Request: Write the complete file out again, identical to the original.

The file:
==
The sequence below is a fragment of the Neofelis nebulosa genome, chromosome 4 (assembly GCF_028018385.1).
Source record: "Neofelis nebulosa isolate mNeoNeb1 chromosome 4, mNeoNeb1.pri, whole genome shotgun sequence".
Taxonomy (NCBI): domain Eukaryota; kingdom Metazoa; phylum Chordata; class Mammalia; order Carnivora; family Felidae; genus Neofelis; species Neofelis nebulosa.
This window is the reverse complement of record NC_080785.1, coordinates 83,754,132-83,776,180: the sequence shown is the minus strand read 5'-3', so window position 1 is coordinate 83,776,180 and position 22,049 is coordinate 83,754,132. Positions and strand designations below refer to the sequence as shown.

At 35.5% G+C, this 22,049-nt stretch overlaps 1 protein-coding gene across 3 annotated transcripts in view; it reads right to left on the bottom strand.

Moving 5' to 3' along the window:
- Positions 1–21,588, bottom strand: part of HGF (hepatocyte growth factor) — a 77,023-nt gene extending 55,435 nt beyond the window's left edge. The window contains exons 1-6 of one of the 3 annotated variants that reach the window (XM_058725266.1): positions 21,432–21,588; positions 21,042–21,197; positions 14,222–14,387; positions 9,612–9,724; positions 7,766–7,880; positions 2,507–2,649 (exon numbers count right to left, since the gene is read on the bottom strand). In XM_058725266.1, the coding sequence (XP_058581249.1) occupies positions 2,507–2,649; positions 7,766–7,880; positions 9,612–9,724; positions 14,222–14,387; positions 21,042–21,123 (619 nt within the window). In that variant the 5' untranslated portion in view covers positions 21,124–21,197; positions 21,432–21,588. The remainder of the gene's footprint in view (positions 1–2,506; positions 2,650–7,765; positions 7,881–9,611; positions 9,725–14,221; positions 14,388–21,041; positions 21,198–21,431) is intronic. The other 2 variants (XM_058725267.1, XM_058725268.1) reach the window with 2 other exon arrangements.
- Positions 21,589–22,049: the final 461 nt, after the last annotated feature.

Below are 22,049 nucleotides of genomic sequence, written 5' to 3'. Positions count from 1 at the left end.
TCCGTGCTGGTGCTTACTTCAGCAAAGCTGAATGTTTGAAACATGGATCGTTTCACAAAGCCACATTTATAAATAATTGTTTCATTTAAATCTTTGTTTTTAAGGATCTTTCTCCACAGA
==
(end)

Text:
The sequence below is a fragment of the Neofelis nebulosa genome, chromosome 4 (assembly GCF_028018385.1).
Source record: "Neofelis nebulosa isolate mNeoNeb1 chromosome 4, mNeoNeb1.pri, whole genome shotgun sequence".
Taxonomy (NCBI): domain Eukaryota; kingdom Metazoa; phylum Chordata; class Mammalia; order Carnivora; family Felidae; genus Neofelis; species Neofelis nebulosa.
This window is the reverse complement of record NC_080785.1, coordinates 83,754,132-83,776,180: the sequence shown is the minus strand read 5'-3', so window position 1 is coordinate 83,776,180 and position 22,049 is coordinate 83,754,132. Positions and strand designations below refer to the sequence as shown.

At 35.5% G+C, this 22,049-nt stretch overlaps 1 protein-coding gene across 3 annotated transcripts in view; it reads right to left on the bottom strand.

Moving 5' to 3' along the window:
- Positions 1–21,588, bottom strand: part of HGF (hepatocyte growth factor) — a 77,023-nt gene extending 55,435 nt beyond the window's left edge. The window contains exons 1-6 of one of the 3 annotated variants that reach the window (XM_058725266.1): positions 21,432–21,588; positions 21,042–21,197; positions 14,222–14,387; positions 9,612–9,724; positions 7,766–7,880; positions 2,507–2,649 (exon numbers count right to left, since the gene is read on the bottom strand). In XM_058725266.1, the coding sequence (XP_058581249.1) occupies positions 2,507–2,649; positions 7,766–7,880; positions 9,612–9,724; positions 14,222–14,387; positions 21,042–21,123 (619 nt within the window). In that variant the 5' untranslated portion in view covers positions 21,124–21,197; positions 21,432–21,588. The remainder of the gene's footprint in view (positions 1–2,506; positions 2,650–7,765; positions 7,881–9,611; positions 9,725–14,221; positions 14,388–21,041; positions 21,198–21,431) is intronic. The other 2 variants (XM_058725267.1, XM_058725268.1) reach the window with 2 other exon arrangements.
- Positions 21,589–22,049: the final 461 nt, after the last annotated feature.

Below are 22,049 nucleotides of genomic sequence, written 5' to 3'. Positions count from 1 at the left end.
TCCGTGCTGGTGCTTACTTCAGCAAAGCTGAATGTTTGAAACATGGATCGTTTCACAAAGCCACATTTATAAATAATTGTTTCATTTAAATCTTTGTTTTTAAGGATCTTTCTCCACAGA